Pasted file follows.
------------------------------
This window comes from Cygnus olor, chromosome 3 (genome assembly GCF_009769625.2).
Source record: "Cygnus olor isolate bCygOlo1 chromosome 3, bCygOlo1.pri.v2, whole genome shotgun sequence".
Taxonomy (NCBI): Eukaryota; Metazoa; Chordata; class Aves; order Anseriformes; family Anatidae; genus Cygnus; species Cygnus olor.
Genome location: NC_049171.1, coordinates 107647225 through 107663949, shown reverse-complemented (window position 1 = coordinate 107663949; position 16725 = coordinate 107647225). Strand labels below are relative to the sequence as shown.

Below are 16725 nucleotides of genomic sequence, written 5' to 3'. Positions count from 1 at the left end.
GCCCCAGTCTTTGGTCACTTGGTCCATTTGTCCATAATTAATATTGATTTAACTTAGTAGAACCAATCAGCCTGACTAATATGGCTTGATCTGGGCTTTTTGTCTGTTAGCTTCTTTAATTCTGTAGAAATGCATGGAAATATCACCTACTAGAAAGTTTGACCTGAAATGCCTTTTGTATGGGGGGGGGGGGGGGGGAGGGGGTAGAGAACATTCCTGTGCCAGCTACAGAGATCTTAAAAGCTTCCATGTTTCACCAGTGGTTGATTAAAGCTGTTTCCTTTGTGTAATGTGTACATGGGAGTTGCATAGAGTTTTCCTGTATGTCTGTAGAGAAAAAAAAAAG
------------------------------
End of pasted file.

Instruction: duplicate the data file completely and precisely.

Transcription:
This window comes from Cygnus olor, chromosome 3 (genome assembly GCF_009769625.2).
Source record: "Cygnus olor isolate bCygOlo1 chromosome 3, bCygOlo1.pri.v2, whole genome shotgun sequence".
Taxonomy (NCBI): Eukaryota; Metazoa; Chordata; class Aves; order Anseriformes; family Anatidae; genus Cygnus; species Cygnus olor.
Genome location: NC_049171.1, coordinates 107647225 through 107663949, shown reverse-complemented (window position 1 = coordinate 107663949; position 16725 = coordinate 107647225). Strand labels below are relative to the sequence as shown.

Below are 16725 nucleotides of genomic sequence, written 5' to 3'. Positions count from 1 at the left end.
GCCCCAGTCTTTGGTCACTTGGTCCATTTGTCCATAATTAATATTGATTTAACTTAGTAGAACCAATCAGCCTGACTAATATGGCTTGATCTGGGCTTTTTGTCTGTTAGCTTCTTTAATTCTGTAGAAATGCATGGAAATATCACCTACTAGAAAGTTTGACCTGAAATGCCTTTTGTATGGGGGGGGGGGGGGGGGAGGGGGTAGAGAACATTCCTGTGCCAGCTACAGAGATCTTAAAAGCTTCCATGTTTCACCAGTGGTTGATTAAAGCTGTTTCCTTTGTGTAATGTGTACATGGGAGTTGCATAGAGTTTTCCTGTATGTCTGTAGAGAAAAAAAAAAG